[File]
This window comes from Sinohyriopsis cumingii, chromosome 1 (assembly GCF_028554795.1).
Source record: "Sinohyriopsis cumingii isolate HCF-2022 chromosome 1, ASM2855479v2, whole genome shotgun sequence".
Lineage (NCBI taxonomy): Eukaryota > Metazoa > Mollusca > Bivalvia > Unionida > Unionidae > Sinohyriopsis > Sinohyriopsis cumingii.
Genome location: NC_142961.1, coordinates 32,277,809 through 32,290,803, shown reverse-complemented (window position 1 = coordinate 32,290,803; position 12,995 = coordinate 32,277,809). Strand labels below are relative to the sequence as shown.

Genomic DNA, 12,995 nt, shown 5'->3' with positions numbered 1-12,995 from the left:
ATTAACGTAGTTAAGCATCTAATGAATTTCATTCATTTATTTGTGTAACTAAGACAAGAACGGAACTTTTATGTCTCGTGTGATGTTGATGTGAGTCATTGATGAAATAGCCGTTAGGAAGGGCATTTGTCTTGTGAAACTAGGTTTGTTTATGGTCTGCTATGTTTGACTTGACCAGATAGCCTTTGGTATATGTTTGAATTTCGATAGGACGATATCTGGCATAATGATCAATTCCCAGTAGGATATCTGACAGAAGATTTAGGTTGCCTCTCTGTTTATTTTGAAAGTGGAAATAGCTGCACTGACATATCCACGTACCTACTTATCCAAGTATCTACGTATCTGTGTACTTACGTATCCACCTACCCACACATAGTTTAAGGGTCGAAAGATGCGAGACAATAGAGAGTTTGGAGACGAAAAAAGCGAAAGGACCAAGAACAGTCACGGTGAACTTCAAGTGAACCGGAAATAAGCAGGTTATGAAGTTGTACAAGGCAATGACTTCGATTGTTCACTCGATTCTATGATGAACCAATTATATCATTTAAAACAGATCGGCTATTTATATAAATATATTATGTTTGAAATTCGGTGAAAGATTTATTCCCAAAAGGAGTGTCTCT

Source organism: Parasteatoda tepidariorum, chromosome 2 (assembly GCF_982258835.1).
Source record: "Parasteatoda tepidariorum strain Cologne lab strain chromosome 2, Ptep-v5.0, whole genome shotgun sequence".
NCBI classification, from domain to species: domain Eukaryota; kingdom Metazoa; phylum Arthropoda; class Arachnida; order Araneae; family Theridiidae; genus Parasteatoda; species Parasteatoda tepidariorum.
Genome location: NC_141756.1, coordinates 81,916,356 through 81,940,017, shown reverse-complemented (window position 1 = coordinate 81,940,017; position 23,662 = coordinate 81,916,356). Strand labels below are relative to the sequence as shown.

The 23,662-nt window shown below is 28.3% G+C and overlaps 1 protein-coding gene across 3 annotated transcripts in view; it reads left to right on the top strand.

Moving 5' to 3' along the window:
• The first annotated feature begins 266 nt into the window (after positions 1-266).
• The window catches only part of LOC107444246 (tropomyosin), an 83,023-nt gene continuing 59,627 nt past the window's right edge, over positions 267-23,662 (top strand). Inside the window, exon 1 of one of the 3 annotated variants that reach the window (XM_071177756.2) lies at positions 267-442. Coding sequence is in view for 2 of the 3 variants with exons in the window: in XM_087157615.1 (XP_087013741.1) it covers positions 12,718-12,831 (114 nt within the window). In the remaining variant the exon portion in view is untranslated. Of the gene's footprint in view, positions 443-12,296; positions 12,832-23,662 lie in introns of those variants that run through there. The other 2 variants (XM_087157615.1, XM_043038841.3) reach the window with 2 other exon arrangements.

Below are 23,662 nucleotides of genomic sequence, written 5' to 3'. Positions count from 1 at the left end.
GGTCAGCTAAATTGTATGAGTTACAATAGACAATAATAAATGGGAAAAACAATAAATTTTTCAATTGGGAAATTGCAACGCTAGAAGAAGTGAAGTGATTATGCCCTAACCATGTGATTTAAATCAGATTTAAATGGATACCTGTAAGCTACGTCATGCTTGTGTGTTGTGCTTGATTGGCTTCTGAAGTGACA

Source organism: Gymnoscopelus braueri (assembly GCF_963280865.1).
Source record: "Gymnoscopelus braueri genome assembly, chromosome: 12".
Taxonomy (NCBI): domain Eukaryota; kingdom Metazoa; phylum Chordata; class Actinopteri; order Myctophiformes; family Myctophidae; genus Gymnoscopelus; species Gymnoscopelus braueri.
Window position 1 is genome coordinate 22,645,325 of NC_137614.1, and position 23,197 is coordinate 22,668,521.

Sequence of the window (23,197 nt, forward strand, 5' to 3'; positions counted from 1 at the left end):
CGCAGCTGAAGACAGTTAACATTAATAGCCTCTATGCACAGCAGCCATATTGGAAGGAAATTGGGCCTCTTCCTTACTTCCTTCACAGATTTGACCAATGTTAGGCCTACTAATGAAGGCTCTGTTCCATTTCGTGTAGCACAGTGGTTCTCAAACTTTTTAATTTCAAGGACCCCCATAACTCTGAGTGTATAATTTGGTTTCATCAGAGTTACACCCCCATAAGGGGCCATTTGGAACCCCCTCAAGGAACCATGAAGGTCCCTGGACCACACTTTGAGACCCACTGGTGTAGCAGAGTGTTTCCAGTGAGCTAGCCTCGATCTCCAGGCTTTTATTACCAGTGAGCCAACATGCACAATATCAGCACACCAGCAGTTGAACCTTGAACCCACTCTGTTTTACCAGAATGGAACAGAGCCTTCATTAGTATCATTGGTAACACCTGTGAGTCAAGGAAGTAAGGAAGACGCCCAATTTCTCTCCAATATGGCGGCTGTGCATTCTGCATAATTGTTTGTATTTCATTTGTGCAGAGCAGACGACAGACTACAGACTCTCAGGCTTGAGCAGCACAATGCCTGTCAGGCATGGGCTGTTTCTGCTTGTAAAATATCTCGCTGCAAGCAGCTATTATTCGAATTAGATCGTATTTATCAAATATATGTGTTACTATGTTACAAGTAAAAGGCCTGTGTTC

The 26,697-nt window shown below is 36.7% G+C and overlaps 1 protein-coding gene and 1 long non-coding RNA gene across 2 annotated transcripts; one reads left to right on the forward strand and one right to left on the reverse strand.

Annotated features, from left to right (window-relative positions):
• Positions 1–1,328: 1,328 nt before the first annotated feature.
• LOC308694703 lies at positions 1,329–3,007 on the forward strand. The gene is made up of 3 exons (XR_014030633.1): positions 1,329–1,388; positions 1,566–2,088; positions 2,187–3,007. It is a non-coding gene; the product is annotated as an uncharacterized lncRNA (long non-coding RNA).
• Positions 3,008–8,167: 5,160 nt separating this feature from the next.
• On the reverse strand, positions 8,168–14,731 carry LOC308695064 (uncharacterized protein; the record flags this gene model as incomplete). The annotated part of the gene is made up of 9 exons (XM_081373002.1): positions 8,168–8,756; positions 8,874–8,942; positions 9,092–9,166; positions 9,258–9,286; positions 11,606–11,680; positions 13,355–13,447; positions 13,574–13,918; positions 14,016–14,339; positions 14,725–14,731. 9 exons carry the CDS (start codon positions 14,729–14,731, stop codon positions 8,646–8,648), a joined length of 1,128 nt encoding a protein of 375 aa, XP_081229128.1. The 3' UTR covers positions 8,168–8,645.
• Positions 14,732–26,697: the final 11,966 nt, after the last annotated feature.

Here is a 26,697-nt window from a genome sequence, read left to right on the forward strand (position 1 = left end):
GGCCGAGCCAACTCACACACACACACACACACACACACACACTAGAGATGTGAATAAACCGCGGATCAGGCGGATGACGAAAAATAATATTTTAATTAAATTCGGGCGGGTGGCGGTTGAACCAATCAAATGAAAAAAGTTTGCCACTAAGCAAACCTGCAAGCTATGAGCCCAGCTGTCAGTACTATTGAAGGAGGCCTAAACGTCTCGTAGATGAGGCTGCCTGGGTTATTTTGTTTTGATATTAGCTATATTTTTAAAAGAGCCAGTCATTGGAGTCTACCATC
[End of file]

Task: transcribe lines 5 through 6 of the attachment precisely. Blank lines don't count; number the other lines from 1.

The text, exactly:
Genomic DNA, 12,995 nt, shown 5'->3' with positions numbered 1-12,995 from the left:
ATTAACGTAGTTAAGCATCTAATGAATTTCATTCATTTATTTGTGTAACTAAGACAAGAACGGAACTTTTATGTCTCGTGTGATGTTGATGTGAGTCATTGATGAAATAGCCGTTAGGAAGGGCATTTGTCTTGTGAAACTAGGTTTGTTTATGGTCTGCTATGTTTGACTTGACCAGATAGCCTTTGGTATATGTTTGAATTTCGATAGGACGATATCTGGCATAATGATCAATTCCCAGTAGGATATCTGACAGAAGATTTAGGTTGCCTCTCTGTTTATTTTGAAAGTGGAAATAGCTGCACTGACATATCCACGTACCTACTTATCCAAGTATCTACGTATCTGTGTACTTACGTATCCACCTACCCACACATAGTTTAAGGGTCGAAAGATGCGAGACAATAGAGAGTTTGGAGACGAAAAAAGCGAAAGGACCAAGAACAGTCACGGTGAACTTCAAGTGAACCGGAAATAAGCAGGTTATGAAGTTGTACAAGGCAATGACTTCGATTGTTCACTCGATTCTATGATGAACCAATTATATCATTTAAAACAGATCGGCTATTTATATAAATATATTATGTTTGAAATTCGGTGAAAGATTTATTCCCAAAAGGAGTGTCTCT